Essays on American politics and foreign policy
By Donald E. Nuechterlein
Donald Nuechterlein is a political scientist
and writer who resides near Charlottesville, Virginia. He is the
author of numerous books on American politics and foreign policy,
- Defiant Superpower: The New American Hegemony, 2005
- America Recommitted: A Superpower Assesses its Role in a Turbulent World, 2000
- A Cold War Odyssey, 1997
U.S. POLICY IN THE MIDDLE EAST: WHERE ARE WE HEADED?
Presented at University Village, Charlottesville, June 27, 2012
U.S. policies in the Middle East since World War II can be separated into four overlapping periods:
- Postwar years, 1945-1949.
- The Cold War years, 1950 -1990
- American hegemony, 1991-2004
- Overreach and retrenchment, 2005-2012
- Until 1940, Britain and France dominated the Arab world after collapse of the Ottoman Empire in World War I. Britain then exercised major influence in Egypt, Saudi Arabia, Palestine, and Iraq.
- In 1947, Britain, severely weakened by War II, withdrew from Palestine and Jordan and greatly reduced its role in Iraq.
- The Truman administration was then faced a major choice: Should it replace Britain's security role in the Middle East, or permit local Arab leaders to emerge? America had three overriding national interests in the Middle East in 1947:
- Protect and exploit Persian Gulf oil reserves
- Prevent Soviet exploitation of growing Arab nationalism
- Support creation of a state of Israel
- These three basic interests have dominated U.S. policy ever since 1948
Cold War Years
- The Korean War persuaded Washington that Moscow was now prepared to extend its power into the Middle East and East Asia
- The Arab countries turned nationalistic and played both sides during the early Cold War Years. Egypt (Nasser), Syria (Assad), and Iraq (Saddam Hussein), signed defense pacts with Moscow in the w1960s and received large arms supplies, including\fighter planes.
- Turkey, Saudi Arabia, Jordan, and Iran allied themselves with the West and received large arms shipments from the U.S. Turkey became a member of NATO in 1941 and provided the U.S. with bases.
- Egypt switched sides in 1973 and joined the Western camp.
- In 1979, Iran's Islamic revolution overthrew the pro-western regime and adopted an anti-U.S., anti-Israel policy. (hostage crisis)
Brief period of American Hegemony
- The Soviet Union's rapid demise after the Cold War and the remarkable U.S. and allied victory over Iraq in the 1991 Gulf War resulted a period of unparalleled American influence in the world.
- Presidents George Bush I and Bill Clinton then pressed Israel to agree to a two-state solution to the vexing Palestinian homeland issue, which had long strained U.S. relations with all the Arab countries.
- Egypt under Mubarak remained a strong U.S. ally in the 1990s, while the Saudi monarchy used its vast oil wealth to support pro-western leaders, while denouncing Israel for its Palestinian policy.
- Major problems in the 1990s were Iran, whose Islamic regime showed no signs of moderating its policies, and Iraq, whose dictator, Saddam Hussein, blatantly violated U.N. restrictions on the use of arms.
Overreach and Retrenchment
- By 1995, the Iraq War became a near disaster for U.S. policy in the Middle East, and risked becoming another Vietnam-type legacy.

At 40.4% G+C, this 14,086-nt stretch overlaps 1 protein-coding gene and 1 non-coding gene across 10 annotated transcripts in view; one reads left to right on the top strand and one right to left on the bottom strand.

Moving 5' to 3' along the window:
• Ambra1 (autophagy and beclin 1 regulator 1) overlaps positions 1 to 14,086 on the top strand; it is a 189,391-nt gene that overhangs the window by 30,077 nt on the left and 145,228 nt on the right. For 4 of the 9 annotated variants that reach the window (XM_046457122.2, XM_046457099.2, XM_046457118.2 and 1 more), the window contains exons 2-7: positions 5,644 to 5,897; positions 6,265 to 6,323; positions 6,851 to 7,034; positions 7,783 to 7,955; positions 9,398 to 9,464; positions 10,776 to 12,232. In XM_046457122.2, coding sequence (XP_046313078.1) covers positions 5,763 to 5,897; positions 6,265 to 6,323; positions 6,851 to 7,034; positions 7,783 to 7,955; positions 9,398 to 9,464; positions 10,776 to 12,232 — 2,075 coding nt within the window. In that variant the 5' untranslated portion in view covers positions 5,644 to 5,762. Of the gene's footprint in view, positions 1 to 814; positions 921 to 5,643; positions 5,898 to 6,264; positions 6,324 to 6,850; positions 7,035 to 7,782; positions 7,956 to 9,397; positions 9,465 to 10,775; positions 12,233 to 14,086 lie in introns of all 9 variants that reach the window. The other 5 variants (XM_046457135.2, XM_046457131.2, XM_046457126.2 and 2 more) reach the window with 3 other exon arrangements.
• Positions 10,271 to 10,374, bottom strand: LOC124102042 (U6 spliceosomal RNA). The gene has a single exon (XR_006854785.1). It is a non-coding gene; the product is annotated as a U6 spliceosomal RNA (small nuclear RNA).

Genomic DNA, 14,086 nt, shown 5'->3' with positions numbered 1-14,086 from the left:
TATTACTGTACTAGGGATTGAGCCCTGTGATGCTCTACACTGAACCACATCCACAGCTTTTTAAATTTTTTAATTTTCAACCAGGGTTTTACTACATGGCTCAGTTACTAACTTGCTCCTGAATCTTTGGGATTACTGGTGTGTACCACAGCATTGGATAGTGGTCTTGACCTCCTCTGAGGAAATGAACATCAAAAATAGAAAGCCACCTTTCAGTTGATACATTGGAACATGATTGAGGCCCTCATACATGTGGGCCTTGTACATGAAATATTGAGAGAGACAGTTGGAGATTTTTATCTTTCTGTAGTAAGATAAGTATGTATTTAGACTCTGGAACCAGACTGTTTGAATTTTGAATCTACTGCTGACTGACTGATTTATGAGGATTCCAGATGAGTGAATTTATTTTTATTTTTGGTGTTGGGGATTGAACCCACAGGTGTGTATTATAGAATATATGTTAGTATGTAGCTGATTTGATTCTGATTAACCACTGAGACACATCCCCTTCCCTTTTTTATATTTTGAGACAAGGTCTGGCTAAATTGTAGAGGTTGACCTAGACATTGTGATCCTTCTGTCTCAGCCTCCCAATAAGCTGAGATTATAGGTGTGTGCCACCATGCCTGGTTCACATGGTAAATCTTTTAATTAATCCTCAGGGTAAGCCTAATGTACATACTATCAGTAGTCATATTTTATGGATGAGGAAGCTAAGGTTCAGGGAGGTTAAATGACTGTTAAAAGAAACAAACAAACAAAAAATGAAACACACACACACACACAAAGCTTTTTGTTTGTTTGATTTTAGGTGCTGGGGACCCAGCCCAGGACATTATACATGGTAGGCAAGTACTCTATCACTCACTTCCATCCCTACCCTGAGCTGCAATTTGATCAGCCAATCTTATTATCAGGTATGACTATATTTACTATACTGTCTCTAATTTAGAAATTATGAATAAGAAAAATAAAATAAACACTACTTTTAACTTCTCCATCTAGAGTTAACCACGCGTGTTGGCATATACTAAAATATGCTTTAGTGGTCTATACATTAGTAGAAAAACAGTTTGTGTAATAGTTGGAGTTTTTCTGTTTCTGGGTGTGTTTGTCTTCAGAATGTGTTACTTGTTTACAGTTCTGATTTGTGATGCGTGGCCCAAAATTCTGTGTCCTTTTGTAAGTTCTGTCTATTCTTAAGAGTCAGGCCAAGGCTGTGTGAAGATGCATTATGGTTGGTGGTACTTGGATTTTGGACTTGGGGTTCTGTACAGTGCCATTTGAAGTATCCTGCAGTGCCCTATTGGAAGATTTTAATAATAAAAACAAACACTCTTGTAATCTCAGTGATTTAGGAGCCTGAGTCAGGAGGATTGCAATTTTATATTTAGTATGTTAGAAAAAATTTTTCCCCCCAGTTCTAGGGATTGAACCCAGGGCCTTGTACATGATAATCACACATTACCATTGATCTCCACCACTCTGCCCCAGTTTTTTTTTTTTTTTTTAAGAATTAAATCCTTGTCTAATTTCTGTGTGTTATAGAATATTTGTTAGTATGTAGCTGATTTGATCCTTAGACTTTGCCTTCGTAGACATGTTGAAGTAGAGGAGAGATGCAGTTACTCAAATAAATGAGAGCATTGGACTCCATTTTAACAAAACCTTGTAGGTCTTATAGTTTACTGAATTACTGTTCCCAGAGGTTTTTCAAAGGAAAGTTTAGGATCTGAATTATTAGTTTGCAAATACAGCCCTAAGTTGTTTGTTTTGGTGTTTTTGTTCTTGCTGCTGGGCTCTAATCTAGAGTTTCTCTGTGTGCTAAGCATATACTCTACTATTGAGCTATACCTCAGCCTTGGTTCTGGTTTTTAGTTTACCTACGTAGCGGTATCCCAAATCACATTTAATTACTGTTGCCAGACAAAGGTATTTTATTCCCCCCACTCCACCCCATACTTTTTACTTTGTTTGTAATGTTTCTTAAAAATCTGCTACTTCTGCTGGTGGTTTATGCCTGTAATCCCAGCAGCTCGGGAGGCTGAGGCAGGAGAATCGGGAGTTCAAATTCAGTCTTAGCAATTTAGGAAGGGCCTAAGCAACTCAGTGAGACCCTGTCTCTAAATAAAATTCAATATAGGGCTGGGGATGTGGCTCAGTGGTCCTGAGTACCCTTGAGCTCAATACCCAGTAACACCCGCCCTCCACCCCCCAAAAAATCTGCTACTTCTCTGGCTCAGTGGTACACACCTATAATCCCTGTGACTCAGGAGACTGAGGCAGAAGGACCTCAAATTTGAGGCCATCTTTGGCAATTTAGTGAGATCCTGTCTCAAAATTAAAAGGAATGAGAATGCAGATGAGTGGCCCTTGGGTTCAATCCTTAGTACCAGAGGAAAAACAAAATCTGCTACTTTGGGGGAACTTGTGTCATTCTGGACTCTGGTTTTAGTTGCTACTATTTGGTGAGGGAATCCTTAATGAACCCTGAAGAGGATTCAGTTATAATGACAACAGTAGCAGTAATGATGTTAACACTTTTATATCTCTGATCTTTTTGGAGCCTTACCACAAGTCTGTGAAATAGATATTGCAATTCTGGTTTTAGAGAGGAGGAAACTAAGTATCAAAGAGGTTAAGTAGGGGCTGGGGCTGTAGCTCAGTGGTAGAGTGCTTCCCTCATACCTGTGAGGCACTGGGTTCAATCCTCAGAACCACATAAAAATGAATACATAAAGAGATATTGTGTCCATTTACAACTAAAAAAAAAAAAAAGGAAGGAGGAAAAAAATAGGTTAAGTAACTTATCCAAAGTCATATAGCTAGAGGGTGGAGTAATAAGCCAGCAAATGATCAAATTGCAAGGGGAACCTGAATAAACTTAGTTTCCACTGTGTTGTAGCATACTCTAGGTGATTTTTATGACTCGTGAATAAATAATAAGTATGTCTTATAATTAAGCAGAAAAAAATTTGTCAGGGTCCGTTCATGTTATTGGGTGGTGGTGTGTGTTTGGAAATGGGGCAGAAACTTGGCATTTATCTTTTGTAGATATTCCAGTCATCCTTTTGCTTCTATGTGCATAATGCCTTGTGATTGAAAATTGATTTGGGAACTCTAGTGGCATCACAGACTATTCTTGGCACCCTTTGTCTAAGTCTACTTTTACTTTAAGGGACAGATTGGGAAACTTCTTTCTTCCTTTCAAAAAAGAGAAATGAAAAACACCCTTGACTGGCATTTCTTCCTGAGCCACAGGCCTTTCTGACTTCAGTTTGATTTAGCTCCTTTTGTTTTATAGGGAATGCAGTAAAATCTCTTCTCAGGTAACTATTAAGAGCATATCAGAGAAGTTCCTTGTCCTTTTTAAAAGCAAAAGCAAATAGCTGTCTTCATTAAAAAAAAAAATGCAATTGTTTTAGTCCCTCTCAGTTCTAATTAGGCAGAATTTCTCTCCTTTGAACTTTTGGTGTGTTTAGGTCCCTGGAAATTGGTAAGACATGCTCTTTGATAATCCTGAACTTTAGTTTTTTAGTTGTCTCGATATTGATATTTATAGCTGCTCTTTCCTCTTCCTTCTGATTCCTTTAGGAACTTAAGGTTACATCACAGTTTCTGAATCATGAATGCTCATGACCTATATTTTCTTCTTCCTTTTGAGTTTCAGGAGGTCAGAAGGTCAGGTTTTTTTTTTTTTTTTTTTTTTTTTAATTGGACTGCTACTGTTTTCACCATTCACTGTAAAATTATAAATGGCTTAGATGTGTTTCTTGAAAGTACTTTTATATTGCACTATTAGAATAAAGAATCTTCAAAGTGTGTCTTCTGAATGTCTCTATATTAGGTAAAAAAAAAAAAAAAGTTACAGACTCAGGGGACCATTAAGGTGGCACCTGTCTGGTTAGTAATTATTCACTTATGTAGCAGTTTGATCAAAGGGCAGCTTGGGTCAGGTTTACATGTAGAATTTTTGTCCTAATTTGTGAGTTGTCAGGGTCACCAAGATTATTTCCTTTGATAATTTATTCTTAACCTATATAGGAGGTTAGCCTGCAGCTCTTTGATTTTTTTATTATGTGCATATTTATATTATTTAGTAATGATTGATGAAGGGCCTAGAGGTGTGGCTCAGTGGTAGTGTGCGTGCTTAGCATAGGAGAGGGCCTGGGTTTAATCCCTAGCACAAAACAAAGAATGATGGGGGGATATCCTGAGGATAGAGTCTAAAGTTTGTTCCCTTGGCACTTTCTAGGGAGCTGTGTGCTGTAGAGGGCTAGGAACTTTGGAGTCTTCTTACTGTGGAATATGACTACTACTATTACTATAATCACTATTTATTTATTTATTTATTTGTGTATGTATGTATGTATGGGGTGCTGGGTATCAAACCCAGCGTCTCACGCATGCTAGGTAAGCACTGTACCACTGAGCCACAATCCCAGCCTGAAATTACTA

- It gave Iran an entry into Iraq's political affairs
- It caused Saudi Arabia to question U.S. policy in the M.E.
- It resulted in a huge drain on U.S. financial mesources
- It damaged U.S. credibility among many NATO allies
- The economic impact of the Sept. 2008 financial crisis has weakened America's ability to help stabilize the euro crisis in Europe
- Cuts in the U.S. defense budget and foreign aid make it more difficult to assert U.S. influence in the volatile Middle East
- Retrenchment requires the United States to coordinate with allies, and not wage war without U.N. support unless truly vital interests are at stake. as it did in Kosovo Iraq
Where are we Headed?
- Arab nationalism is a force that can no longer be contained and will take a decade or more to run its course. Perhaps democratic regimes will emerge, but this is not certain. Egypt is the biggest test.
- A weakened United States, from wars in Afghanistan and Iraq, is not in a good position to manage political change in the Middle East. And Europe has no stomach for military operations there.
- Turkey, a NATO member and major player in the new Middle East, should be supported by Washington to expand its influence.
- Iran's quest for nuclear weapons, in order to establish its own hegemony in the Persian Gulf, is a danger that must be confronted. But force should be a last resort for the United States. Attacking Iran would unleash a wider war in the Gulf area and threaten its huge oil exports.
My outlook? American policy faces a period of prolonged caution, regardless of who wins the coming election, because the United States has neither the financial resources nor popular support needed for new adventures (Syria). As a result, patient diplomacy rather than military shows of force is now needed. Retrenchment may persist for ten years, as occurred after the failure in Vietnam. Hopefully, the politics of the 2010s will be less traumatic and less painful than those in the 1970s.
File last modified on Wednesday, 11-JUL-2012 11:45 PM EST